After reading the article June 1 about the skywalks in Cincinnati, it always amazes me that the city is always trying something new.
It's so simple to get people downtown. Just give them free parking. I can go any place else to shop and don't spend one cent to park. I can go to any movie, same thing, not one cent on parking.
I wrote to council years ago and suggested this, but nothing happened. Instead they spend a fortune on all their ideas that don't do a thing, and no one wants to give up the revenue from parking.
Maybe the cost of free parking to the city would be less than building skywalks and riverfronts. God knows nothing else has worked. The cost of trying this for the summer would be less than tearing down skywalks that some people are still using.
Nancy Weimer, Sayler Park
Tearing down skywalk won't help tourism
Cincinnati leaders do it again. They managed to lose all kinds of attractions to downtown by inaction (e.g. Nordstrom, the Hofbraeuhaus) and countless conventions through misguided action resulting in the boycott, mandated police oversight, etc.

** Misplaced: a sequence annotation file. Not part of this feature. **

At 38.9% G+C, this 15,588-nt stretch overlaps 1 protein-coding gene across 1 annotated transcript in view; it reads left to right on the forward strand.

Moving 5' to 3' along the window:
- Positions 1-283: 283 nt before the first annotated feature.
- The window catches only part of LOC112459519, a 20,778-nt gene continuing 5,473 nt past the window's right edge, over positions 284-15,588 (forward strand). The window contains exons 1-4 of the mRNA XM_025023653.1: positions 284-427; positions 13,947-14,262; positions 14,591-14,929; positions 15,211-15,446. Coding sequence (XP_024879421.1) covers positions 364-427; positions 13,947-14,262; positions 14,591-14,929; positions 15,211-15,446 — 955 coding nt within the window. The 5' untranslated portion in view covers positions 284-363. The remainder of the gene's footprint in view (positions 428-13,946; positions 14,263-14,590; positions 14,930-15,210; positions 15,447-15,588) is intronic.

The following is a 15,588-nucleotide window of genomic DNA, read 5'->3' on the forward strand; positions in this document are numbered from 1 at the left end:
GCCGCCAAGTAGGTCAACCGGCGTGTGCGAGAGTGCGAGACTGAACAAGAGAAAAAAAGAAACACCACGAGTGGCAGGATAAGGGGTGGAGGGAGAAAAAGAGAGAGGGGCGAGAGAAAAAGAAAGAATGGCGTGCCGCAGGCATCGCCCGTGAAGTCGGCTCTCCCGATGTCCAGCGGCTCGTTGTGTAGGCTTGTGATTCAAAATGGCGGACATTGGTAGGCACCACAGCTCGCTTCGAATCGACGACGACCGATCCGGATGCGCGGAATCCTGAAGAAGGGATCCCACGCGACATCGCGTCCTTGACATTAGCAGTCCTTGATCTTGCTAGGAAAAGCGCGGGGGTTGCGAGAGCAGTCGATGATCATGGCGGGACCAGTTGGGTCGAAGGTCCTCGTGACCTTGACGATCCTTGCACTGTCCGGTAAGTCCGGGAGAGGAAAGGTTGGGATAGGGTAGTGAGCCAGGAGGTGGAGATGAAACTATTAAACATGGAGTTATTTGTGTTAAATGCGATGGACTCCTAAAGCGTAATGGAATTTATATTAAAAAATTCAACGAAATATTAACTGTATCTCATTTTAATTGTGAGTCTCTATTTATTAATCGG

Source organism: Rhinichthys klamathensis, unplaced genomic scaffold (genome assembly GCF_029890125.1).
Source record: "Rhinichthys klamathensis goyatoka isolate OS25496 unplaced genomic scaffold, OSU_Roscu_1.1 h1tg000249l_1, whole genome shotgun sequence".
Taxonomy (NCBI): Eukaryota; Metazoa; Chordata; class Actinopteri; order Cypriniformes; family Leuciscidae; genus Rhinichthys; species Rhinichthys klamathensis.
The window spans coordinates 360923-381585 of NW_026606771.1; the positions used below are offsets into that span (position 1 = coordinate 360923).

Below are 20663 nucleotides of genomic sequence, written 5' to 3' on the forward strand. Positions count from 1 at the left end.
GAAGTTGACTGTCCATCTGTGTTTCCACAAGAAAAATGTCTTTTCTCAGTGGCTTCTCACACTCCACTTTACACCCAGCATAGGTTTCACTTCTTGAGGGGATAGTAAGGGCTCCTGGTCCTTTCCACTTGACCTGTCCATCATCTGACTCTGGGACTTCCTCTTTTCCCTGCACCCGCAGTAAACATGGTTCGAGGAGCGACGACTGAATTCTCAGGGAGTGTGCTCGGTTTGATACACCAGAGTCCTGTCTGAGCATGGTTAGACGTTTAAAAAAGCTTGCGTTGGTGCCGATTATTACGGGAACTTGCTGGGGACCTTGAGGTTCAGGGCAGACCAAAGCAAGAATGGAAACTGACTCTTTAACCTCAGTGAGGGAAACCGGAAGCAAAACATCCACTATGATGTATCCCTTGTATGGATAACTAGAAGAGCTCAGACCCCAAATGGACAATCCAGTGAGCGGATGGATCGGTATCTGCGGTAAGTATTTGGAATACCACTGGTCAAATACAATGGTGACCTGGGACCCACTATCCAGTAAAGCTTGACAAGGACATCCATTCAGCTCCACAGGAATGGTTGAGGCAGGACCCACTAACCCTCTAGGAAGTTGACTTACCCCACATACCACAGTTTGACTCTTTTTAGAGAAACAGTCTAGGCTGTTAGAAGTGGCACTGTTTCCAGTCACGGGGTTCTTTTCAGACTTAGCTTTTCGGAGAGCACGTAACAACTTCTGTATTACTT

Now through their action, they propose to eliminate one of the few positive attractions left that puts Cincinnati a step above the rest, to wit: our skywalk system ("Cincinnati skywalk falls into disfavor," June 1).
When are these lame brains going to understand what Northern Kentucky, Indianapolis and yes, even Louisville, have seen for years: in order to attract people to any place you have to give them unique attractions that go beyond shopping center offerings?
A bunch of dollar-sucking concrete monoliths obliterating our beautiful riverfront certainly doesn't hack it.
Wolf Eschenlohr, Finneytown
City let skywalk go to waste
I worked in downtown Cincinnati for more than 12 years, and I remember the Skywalk system very fondly. I used to love using the Skywalk system to walk from the west side of downtown to the east, all the while staying dry. Over the years the Skywalk system has been cut up, dismantled and blocked off. What made the Skywalk great was being able to walk from one end of downtown to the other, and to shop. No one is using the Skywalk anymore because it's a series of non-connected walkways. The Skywalk was a great idea the city mostly demolished and let go to waste. I would love for the Skywalk to be brought back, but it's been beaten down to a point that it would be like building it from scratch all over again.
James Taylor, Norwood
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